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Does JPMorgan Have a Culture of Fraud?

M. Joy Hayes
October 25, 2012

Federal investigators are currently building a criminal case against four key employees involved in JPMorgan Chase's (NYSE: JPM) notorious London Whale trade for allegedly failing to provide accurate valuations for their financial statement disclosures. In addition to investigating Bruno Iksil and Julien Grout for allegedly overvaluing their positions, investigators are following up on allegations that London's trading strategy manager Javier Martin-Artajo, and the international chief investment office's top executive, Achilles Macris, pressured Iksil and Grout to price their positions aggressively.

A recent New York Times story discussing the investigation opined that "[the] scope of the inquiry suggests that the problems were isolated to a handful of executives and traders in an overseas division, and did not reflect a fundamental weakness with the bank's culture and leadership."

To quote the phrase of the moment, I think that's a bunch of malarkey.

Even if JPMorgan's top leadership didn't directly encourage the alleged fraud, and wasn't aware it was occurring, that doesn't help them escape broad criticisms of their culture. A corporate culture is defined by the shared understanding of "how things really work" in the organization, and what types of behaviors are allowed and encouraged. And at JPMorgan, the internal controls system would play a major role in the formation of this shared understanding within the chief investment office (CIO), and have the potential to create a "culture of fraud" within the department.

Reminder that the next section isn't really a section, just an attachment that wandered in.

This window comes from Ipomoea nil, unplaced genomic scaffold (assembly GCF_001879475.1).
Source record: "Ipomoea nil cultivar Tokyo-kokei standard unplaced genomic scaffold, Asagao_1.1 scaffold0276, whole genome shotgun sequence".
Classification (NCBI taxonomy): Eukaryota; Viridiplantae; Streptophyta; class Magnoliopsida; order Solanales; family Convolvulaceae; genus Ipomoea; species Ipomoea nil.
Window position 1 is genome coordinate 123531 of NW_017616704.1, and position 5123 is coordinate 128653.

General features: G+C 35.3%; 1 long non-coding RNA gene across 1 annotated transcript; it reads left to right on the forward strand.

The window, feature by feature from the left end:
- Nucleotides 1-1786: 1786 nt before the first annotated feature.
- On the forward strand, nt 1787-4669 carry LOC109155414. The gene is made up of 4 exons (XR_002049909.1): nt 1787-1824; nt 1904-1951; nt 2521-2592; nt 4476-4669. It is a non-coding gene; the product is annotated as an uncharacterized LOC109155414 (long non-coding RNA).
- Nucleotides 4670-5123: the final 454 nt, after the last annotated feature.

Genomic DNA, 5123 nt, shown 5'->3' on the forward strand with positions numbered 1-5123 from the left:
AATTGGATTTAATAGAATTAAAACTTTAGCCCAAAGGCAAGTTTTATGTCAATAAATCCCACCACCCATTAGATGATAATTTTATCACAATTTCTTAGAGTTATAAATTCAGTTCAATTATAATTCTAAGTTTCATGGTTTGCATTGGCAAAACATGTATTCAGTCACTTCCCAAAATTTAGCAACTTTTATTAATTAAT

Material weakness
If an organization doesn't have strong internal controls to detect and prevent fraud, that reflects a failure on the part of organizational leadership to take the steps necessary to foster a strong ethical culture. And as JPMorgan revealed in its own filings, it had material weaknesses in its internal controls that allowed traders to mismark the books undetected.

Sarbanes-Oxley expert Michael Crimmins has pointed out that JPMorgan's internal controls process deviates from widely followed practices in the financial industry, which require valuations to be determined by an independent valuations unit, existing outside of the CIO. In contrast, it seems that JPMorgan relied on traders to provide their own valuations, with an internal control group conducting regular checks of the traders' markings to ensure they were honest and accurate.

JPMorgan's CEO Jamie Dimon should have been well aware of these industry standards, and with the consequences faced by AIG(NYSE: AIG) for its failure to follow them. At the very least, he should have recognized these key shortcomings in JPMorgan's internal controls by May of this year, when the company acknowledged the inaccuracy of its first-quarter value-at-risk numbers. However, even at that point he still certified the effectiveness of the company's internal controls process.

These statements reflect a shameful oversight on the part of Dimon